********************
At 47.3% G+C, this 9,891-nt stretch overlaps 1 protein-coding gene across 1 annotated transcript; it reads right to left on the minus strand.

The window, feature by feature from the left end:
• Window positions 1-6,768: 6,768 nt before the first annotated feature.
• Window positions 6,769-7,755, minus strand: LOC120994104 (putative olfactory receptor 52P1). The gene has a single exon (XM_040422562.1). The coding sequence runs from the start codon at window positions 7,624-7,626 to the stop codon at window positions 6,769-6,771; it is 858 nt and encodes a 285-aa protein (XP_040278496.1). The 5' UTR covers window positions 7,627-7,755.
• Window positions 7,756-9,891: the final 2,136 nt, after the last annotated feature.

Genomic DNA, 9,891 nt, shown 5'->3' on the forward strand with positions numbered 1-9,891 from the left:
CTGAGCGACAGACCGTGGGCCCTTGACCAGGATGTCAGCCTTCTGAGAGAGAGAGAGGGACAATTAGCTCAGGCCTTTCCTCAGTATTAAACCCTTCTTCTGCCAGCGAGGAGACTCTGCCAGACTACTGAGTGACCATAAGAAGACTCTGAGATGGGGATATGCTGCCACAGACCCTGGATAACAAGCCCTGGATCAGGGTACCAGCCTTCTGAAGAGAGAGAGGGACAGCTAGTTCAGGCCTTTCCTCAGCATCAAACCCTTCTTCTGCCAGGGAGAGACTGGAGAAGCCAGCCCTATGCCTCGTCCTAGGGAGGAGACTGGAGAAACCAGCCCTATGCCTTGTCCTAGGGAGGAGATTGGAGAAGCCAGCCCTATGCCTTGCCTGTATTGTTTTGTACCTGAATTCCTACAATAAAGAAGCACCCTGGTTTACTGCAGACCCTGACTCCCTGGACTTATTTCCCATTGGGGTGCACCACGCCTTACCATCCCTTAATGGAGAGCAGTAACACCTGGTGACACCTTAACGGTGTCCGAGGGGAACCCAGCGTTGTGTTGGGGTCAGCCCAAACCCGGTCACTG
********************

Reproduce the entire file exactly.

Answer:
At 47.3% G+C, this 9,891-nt stretch overlaps 1 protein-coding gene across 1 annotated transcript; it reads right to left on the minus strand.

The window, feature by feature from the left end:
• Window positions 1-6,768: 6,768 nt before the first annotated feature.
• Window positions 6,769-7,755, minus strand: LOC120994104 (putative olfactory receptor 52P1). The gene has a single exon (XM_040422562.1). The coding sequence runs from the start codon at window positions 7,624-7,626 to the stop codon at window positions 6,769-6,771; it is 858 nt and encodes a 285-aa protein (XP_040278496.1). The 5' UTR covers window positions 7,627-7,755.
• Window positions 7,756-9,891: the final 2,136 nt, after the last annotated feature.

Genomic DNA, 9,891 nt, shown 5'->3' on the forward strand with positions numbered 1-9,891 from the left:
CTGAGCGACAGACCGTGGGCCCTTGACCAGGATGTCAGCCTTCTGAGAGAGAGAGAGGGACAATTAGCTCAGGCCTTTCCTCAGTATTAAACCCTTCTTCTGCCAGCGAGGAGACTCTGCCAGACTACTGAGTGACCATAAGAAGACTCTGAGATGGGGATATGCTGCCACAGACCCTGGATAACAAGCCCTGGATCAGGGTACCAGCCTTCTGAAGAGAGAGAGGGACAGCTAGTTCAGGCCTTTCCTCAGCATCAAACCCTTCTTCTGCCAGGGAGAGACTGGAGAAGCCAGCCCTATGCCTCGTCCTAGGGAGGAGACTGGAGAAACCAGCCCTATGCCTTGTCCTAGGGAGGAGATTGGAGAAGCCAGCCCTATGCCTTGCCTGTATTGTTTTGTACCTGAATTCCTACAATAAAGAAGCACCCTGGTTTACTGCAGACCCTGACTCCCTGGACTTATTTCCCATTGGGGTGCACCACGCCTTACCATCCCTTAATGGAGAGCAGTAACACCTGGTGACACCTTAACGGTGTCCGAGGGGAACCCAGCGTTGTGTTGGGGTCAGCCCAAACCCGGTCACTG